We have a rather popular website with plenty of photos. Our whole business depends on our content - and the photos are important in this. We invest a lot of time, effort, and money into taking these pictures. On our website we have clear copyright notices, we have the website name and logo in the photos, and we have a Photo Licensing page which states the prices of licensing our photos.

Despite all this, our photos are copied by personal and commercial websites alike. We really want to do something about this. We do not want them to take out the photos and leave it at that. We want them to pay for the usage, as we clearly state on our website. Now a few questions come to mind:

  • Can we legally force them to pay right away? Or are we obligated to first write a "Cease and Desist" letter?
  • Photos are used on websites throughout the world. Are there any worldwide rules for this?
  • Has anybody experience with doing these things outside of their home country? Should we hire a lawyer in any country? Or could a local lawyer contact oversees companies directly?

6 Answers 6


First, you did the right thing putting the copyright and website on all the photos. That is the best thing you could do as it at least will be known where the images come from and who the belong to.

Sadly, there is nothing that can be guaranteed 100% effective. You can send a letter as you suggest but it is far more effective to simply send them a bill which includes the license and your terms.

Each website may respond in one of the following way:

  1. Accept the license and pay you (usually after they consulting their lawyers)
  2. Remove the content (occasionally along an apology)
  3. Ignore you completely

In the case of (3): You can send a registered letter with CC to a law-firm. This has some chance of working for companies based in your country but very little elsewhere.


Depending on where the website is hosted will determine how successful the copyright enforcement will be. For websites based in the UK and Ireland, a Cease and Desist order would work. But for websites in Russia and China for example, this would be near to pointless.

While it is bad how websites throughout the world are using your images, I would suggest you look at how these images are obtained from your website. Most people can be deterred from a popup displaying after the right click action is performed. Prevention is always better than the cure.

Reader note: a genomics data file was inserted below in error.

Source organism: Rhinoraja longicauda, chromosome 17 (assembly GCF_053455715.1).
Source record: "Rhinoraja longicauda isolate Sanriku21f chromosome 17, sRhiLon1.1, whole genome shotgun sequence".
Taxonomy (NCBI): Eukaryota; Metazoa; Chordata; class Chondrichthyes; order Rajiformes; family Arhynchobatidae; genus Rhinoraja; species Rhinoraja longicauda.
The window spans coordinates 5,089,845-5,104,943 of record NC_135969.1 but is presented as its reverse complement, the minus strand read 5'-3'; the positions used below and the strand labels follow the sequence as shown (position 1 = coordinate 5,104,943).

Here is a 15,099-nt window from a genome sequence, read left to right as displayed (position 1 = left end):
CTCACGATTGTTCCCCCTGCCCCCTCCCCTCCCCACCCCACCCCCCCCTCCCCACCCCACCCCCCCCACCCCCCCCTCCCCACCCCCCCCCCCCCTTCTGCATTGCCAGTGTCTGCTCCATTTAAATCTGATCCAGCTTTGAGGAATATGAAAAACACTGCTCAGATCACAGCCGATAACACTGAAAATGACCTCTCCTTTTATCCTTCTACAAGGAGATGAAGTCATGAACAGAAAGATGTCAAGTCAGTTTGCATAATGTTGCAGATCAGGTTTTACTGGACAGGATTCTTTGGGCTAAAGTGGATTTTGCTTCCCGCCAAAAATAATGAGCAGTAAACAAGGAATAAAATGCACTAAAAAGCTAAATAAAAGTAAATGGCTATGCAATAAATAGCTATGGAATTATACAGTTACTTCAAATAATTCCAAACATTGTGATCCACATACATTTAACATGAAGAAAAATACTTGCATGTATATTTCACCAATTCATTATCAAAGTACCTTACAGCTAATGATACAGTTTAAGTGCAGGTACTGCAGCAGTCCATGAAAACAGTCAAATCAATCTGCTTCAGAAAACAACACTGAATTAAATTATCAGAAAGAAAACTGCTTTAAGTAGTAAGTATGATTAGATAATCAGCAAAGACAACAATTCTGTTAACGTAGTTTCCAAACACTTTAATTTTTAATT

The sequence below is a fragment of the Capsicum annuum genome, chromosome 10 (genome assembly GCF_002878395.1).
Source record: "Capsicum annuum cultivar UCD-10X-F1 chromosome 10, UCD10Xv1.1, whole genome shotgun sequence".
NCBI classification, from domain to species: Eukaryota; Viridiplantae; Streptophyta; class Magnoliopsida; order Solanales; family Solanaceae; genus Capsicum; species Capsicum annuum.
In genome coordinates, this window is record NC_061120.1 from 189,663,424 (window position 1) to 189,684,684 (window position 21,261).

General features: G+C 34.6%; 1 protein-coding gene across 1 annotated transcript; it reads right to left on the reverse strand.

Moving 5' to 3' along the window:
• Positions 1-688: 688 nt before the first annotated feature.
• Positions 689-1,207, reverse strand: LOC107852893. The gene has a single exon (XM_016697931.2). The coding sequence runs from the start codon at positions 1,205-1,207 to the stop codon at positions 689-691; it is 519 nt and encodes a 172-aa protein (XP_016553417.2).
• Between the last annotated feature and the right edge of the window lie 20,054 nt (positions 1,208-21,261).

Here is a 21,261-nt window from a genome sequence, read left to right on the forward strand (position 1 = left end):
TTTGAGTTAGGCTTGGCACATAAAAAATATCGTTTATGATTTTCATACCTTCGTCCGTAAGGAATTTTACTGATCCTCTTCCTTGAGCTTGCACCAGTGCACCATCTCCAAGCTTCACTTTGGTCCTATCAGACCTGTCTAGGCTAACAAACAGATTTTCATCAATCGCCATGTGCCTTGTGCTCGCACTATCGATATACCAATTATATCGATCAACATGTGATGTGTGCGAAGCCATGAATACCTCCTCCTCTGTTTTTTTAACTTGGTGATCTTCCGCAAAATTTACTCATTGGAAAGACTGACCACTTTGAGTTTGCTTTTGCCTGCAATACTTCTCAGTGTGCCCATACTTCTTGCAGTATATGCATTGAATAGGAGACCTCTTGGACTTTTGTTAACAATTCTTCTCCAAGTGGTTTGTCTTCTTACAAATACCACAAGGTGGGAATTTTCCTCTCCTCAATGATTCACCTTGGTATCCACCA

In addition to what mickburkejnr suggested, I'd also say that if images are your main source of income for the site, investing in a good flash photo gallery is going to be a good way to help deter them. There are tools out there to decompile the flash files, but disabling javascript can be done within each browser easily as well.

I'd also recommend that you disallow crawlers like xenu, wget and curl so that they aren't simply using wget to scrape the contents of your site.

RewriteEngine on
RewriteCond %{HTTP_USER_AGENT} ^Wget [OR]
RewriteCond %{HTTP_USER_AGENT} ^Xenu's [OR]
RewriteCond %{HTTP_USER_AGENT} ^curl
RewriteRule ^(.*)$ http://www.robotstxt.org/

As a note, denying curl by itself is in itself, not much of a fix as curl can emulate pretty much any string they need to. To disable hotlinking of the images, put this in your .htaccess

<IfModule mod_rewrite.c>
RewriteEngine on
RewriteCond %{HTTP_REFERER} !^$
RewriteCond %{HTTP_REFERER} !^http://(www.)?yourdomainname.com/.*$ [NC]
RewriteRule .*.(gif|jpg|png|ico)$ – [F,L]

For websites in the U.S., use of "takedown notices" under the DMCA (Digital Millennium Copyright Act) seems to be a fairly effective way to get the material removed reasonably quickly (judging from net scuttlebutt). This doesn't get you paid, of course, and is only one country. Rather than relying only on people obeying copyright laws (or filing lawsuits thereunder), it pays to take available practical measures as well, as ArrantSquid suggests.


Now for something different...

Your legal options are not going to help - too much time and money, best invested in something else...

Obfuscate your photos by delivering them in a DeepZoom viewer that downloads lots and lots of hi-res tiles. Make the tile size small and you literally impose a jigsaw puzzle on your thieves - the best they can do is a screenshot and then you can protect your assets with a non-irritating watermark.

Because Microsoft have tried to hide the open source AJAX version of DeepZoom 'seadragon' there is not a lot that the casual thief will be able to do to reverse engineer your viewer.

You can also add some quality functionality to your site as people will be able to full-screen view your images in considerable resolution (and without being able to steal).


For images already stolen - I'd say try to make a minimum effort to reach the site owners who stole your images. Copyright infringement is easy to prove, and you can get compensated without proving any damages in most countries.

Use tools like tineye.com and the new google images search. Use domaintools.com to find out who's behind a site that's using your images. Read about the way Stock Photography sites deal with this issue. In most cases you don't even have to go to court, most people will settle out of court if the sum you're asking for is lower than what it would cost them to defend themselves legally.

If there are a lot of websites, I'd get a copyright lawyer to deal with it for you. They will often do it for a percentage of the loot rather than lawyer fees.

As for materials that were not stolen yet - use something like Image Guard to watermark your images, and prevent hotlinking.

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    Commented Jul 4, 2011 at 21:26

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